All along in medicine, we have described the extremes of ages: the very old and the very young as the most vulnerable especially in the case of infections. Indeed you may have noticed that school-going children have common colds almost every other week with adults catching the same sporadically. The argument has long been that the immunity in these two extremes is not as strong as for human body at its peak immunity.
Come COVID-19 and all of sudden studies are showing that the children are not only less susceptible to virus, but they also develop less severe disease (to be clear, children of all ages have been affected and at least one, a 14 year old boy has died from the virus)
We thank God that our children are relatively safe but what is the scientific reason? There are many theories but this is mine. Starting from the “fact” that children’s immunity is not stronger than that of healthy adults, I look to see what children may have that adults don’t that would confer an advantage. The answer I arrive at, and this is no more than a theory, is vaccines for other illnesses and the concept booster doses in vaccinations.
What vaccines aim to do is to 1. prevent illnesses and 2. result in milder symptoms should the patient catch the disease nonetheless. What this means is that vaccinated individuals are less likely to catch the infection against which they were vaccinated and if they do, it will be less severe. But then, most adults also got the same vaccines the children have right? Yes. But this is where the concept of booster doses comes in. You see, in many vaccines, for as long as one is not exposed to the disease, the immunity acquired from the vaccine tends to wear off with time and a booster dose is required at some point. This may be the case in adults.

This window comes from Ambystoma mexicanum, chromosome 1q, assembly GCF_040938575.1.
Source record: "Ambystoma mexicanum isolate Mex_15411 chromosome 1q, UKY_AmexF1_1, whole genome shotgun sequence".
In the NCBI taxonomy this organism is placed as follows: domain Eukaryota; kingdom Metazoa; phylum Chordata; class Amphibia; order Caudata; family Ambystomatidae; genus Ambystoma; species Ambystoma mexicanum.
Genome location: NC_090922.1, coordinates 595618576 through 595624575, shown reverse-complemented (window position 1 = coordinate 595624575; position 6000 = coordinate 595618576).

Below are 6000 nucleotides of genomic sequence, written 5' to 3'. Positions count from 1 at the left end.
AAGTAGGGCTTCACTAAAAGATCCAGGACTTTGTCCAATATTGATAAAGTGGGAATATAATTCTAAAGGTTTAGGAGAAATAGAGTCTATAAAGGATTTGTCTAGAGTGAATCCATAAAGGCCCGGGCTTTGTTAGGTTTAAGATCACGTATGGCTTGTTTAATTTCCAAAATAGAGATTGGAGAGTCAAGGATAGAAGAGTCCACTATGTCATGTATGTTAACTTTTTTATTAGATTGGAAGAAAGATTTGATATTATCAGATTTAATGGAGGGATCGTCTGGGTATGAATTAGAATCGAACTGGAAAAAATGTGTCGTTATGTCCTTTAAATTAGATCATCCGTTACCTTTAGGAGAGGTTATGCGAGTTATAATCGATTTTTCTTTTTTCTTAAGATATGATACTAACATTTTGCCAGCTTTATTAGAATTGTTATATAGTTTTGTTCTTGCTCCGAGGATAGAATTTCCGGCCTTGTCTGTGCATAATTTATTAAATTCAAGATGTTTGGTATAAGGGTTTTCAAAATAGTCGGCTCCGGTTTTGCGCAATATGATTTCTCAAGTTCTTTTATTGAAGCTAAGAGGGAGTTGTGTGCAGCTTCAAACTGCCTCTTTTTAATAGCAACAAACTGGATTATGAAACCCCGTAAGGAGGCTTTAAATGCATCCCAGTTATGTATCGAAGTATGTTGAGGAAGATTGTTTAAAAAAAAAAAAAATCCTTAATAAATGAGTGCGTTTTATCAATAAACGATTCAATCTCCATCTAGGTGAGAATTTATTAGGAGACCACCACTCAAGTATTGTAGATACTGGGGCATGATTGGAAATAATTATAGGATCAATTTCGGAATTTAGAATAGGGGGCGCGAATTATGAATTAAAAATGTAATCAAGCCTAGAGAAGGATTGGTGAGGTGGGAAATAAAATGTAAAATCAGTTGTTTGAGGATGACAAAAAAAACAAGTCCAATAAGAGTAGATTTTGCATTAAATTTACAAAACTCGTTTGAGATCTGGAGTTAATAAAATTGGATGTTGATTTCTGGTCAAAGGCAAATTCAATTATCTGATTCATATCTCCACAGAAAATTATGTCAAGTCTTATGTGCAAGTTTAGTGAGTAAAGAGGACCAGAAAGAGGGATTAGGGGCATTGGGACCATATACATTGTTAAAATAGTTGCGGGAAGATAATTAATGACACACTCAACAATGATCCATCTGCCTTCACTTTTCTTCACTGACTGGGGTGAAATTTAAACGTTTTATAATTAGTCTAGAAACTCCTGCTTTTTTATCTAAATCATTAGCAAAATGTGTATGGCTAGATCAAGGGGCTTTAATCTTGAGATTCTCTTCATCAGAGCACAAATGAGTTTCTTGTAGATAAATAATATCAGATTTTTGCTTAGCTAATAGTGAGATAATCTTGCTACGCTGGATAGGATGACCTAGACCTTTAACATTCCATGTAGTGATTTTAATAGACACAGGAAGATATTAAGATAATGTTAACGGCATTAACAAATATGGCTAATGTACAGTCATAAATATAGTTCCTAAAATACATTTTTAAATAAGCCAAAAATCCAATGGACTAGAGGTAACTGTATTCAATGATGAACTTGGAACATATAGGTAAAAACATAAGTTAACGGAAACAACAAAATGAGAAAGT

Finally, there is the obvious issue that there is currently no vaccine against SARS-CoV-2, the virus that causes COVID-19 and therefore, there is no possibility that any child could ever have got it. This is true. However, the whole theory is that there is an existing vaccine now that is given in childhood that has some efficacy against SARS-CoV-2 and COVID-19. Childhood vaccines cover a number of organisms including viruses such as those that cause Measles, Mumps, Rubella, Polio and hepatitis viruses. In addition, there are non-core vaccines that are increasingly provided to children including seasonal flu vaccines, rotavirus and many other viruses. All these are viruses first before they branch out into their respective families. Some are closer than others, but there are some commonalities across board. It is therefore not inconceivable that a vaccine designed against one organism could be bear some efficacy against another.
Whereas this is just a theory, which in effect amounts to just a hunch not backed by any study, studies into the treatment of COVID-19 already present such possibilities. The drug chloroquine and its relative hyrdoxychloroquine were created for completely different diseases but are now being investigated for their efficacy against COVID-19. Early reports from China have shown promise.
Most theories are not correct but even when they are, they require studies to prove them. Still, I choose to document this view, today, 22nd March 2020, just in case there is merit to it. I am yet to come across an alternative argument that makes sense to me.